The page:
Boarding inpatients has become an all-too-frequent occurrence in emergency departments (EDs) across the country. Twenty years ago, boarding inpatients in an ED was not common and usually occurred only in large, inner-city departments. Now, 25-bed critical access hospitals and large academic medical centers alike share this burden. And, although The Joint Commission mandates that hospitals make efforts to decrease ED overcrowding, most of us at the stretcher-side would agree that we've seen little to no progress in the past 5–10 years. In fact, it's getting worse.
Aside from the well-known risks of boarding for the patients (e.g., longer hospital lengths of stay, increased morbidity and mortality, delays in receiving treatment; Chalfin, Trzeciak, Likourezos, Baumann, & Dellinger, 2007; Johnson & Winkelman, 2011), boarding inpatients also exacts a toll on the emergency nursing staff. We specify nursing staff here because ED physicians are less likely to be affected because the medical care of these patients has been handed off to an admitting service. Not only are we frequently short-staffed and overworked but also caring for inpatients is not what emergency nurses want to do. Any of us could have a job as an inpatient nurse if we wanted it. This is not to say that these are less stressful or less difficult nursing jobs. On the contrary, we all realize that the medical-surgical and intensive care unit nurses are also working hard. However, it's a different type of work. Emergency nurses are wired differently and that's what allows us to be successful in our environment. We have our own brand of attention deficit disorder. We like the variety in patient type, acuity, and disease condition. We want fast results (instant gratification). We want to “disposition” of our patients as quickly as possible to clear out the stretcher for the patient in cardiac arrest who we know may arrive at any time. We don't want to care for the same four to six patients for an entire shift.
Emergency nurses don't think in terms of a plan of care for the shift, 9:00 a.m. medications, or getting patients out of bed to walk twice today. We think in terms of the next priority, “What is the worst thing this could be and how do we rule that out or manage it if it is indeed life-, limb-, or vision-threatening?” Once the dust is settled, we're on to the next patient who comes through our doors and those 9:00 a.m. medications are forgotten. Or, if we remember them, the 9:00 a.m. medications aren't stocked in the ED and they haven't come up from the pharmacy, so by the time we track them down, it's noon. And, forget basic hygiene, most EDs do not have ready access to showers or even bathrooms en suite for patients. We know in our heart of hearts that we are not providing the same standard of care that patients would receive on an inpatient unit, so that's an additional stressor.
“Nurses' satisfaction” is not a typical element in the all-important satisfaction scores followed by hospital administration. Perhaps, it should be. We know that there is a shortage of experienced emergency nurses, and we know it is expensive to train a new or inexperienced nurse to the point of competence in the ED. This expense is not just monetary, and it is not just related to education and nonproductive time. A little appreciated expense is the burden on clinical nurse specialists, educators, and current emergency nurses to train and precept these new nurses and to watch out for them and their patients until true competence is attained (2–3 years according to Benner, 1984). Yes, we will always need to train new emergency nurses, but the constant cycle of new hires/new resignations creates more stress on the current staff. Add that to job, dissatisfaction related to caring for boarders, and some emergency nurses will decide that the grass has to be greener elsewhere. Right now, the economy may be decreasing turnover as nurses choose to work more hours and put off retirement, but when the economy turns around, we may find ourselves with an even greater shortage of emergency nurses.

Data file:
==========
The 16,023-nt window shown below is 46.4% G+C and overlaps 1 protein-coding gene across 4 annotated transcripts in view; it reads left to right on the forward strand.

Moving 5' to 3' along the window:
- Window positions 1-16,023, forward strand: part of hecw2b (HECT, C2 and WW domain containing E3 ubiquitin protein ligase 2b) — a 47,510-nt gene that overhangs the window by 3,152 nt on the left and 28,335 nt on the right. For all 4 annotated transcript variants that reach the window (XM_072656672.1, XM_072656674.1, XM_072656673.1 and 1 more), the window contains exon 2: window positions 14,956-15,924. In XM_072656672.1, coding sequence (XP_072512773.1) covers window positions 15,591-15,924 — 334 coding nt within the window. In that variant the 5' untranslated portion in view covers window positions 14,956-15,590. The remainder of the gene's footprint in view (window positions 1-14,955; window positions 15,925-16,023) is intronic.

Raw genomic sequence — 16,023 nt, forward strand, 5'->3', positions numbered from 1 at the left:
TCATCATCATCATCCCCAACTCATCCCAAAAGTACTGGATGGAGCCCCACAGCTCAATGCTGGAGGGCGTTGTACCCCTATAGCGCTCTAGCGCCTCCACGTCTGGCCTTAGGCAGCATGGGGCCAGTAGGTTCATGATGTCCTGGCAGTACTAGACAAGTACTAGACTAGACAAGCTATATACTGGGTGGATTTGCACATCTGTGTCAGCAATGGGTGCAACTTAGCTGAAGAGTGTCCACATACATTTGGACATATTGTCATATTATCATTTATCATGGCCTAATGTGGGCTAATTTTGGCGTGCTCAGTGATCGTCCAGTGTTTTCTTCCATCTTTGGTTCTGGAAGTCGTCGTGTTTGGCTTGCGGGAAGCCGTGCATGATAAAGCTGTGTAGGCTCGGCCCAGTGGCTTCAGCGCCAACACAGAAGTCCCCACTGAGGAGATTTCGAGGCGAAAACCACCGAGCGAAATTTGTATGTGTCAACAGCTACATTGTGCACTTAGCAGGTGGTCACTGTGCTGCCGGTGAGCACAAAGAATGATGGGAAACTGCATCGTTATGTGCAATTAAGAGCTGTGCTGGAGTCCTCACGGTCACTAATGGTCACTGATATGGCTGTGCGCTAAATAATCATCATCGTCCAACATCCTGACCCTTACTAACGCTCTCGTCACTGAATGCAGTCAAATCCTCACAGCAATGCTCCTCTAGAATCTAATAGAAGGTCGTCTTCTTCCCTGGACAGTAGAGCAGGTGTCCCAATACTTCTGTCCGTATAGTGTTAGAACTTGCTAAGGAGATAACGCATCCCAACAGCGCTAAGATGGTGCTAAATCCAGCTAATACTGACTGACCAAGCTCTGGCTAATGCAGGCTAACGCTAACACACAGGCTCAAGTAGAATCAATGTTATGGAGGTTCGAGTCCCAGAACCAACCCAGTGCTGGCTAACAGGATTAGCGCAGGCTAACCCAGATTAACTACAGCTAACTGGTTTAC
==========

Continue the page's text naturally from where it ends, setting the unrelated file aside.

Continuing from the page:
Several years ago, an article authored by emergency nurses and physicians addressed the shortage of emergency nurses. In that article, several recommendations were made to help improve the workforce in the future. The first recommendation was to “improve the workplace environment” (Schriver, Talmadge, Chuong, & Hedges, 2003). The two key strategies identified to improve the workplace environment were to improve nurse-to-patient ratios and to stop boarding inpatients. Now, 10 years later, we find that these situations have not improved; they have indeed deteriorated. So, we beg the question, “What are you doing in your ED to address inpatient boarding and the nurses' satisfaction?”
—Jean A. Proehl, RN, MN, CEN, CPEN, FAEN
Emergency Clinical Nurse Specialist
Proehl PRN, LLC
—K. Sue Hoyt, PhD, RN, FNP-BC, CEN, FAEN, FAANP, FAAN
Emergency Nurse Practitioner
St. Mary Medical Center
Long Beach, CA
Benner P. (1984). From novice to expert: Excellence and power in clinical nursing practice. Upper Saddle River, NJ: Prentice Hall.
Chalfin D. B., Trzeciak S., Likourezos A., Baumann B. M., Dellinger R. P. (2007). Impact of delayed transfer of critically ill patients from the emergency department to the intensive care unit. Critical Care Medicine, 35, 1477–1483. doi:10.1097/01.CCM.0000266585.74905.5A
Johnson K. D., Winkelman C. (2011). The effect of emergency department crowding on patient outcomes: A literature review. Advanced Emergency Nursing Journal, 33, 39–54.
Schriver J. A., Talmadge R., Chuong R., Hedges J. R. (2003). Emergency nursing: Historical, current, and future roles. Academic Emergency Medicine, 10, 798–804.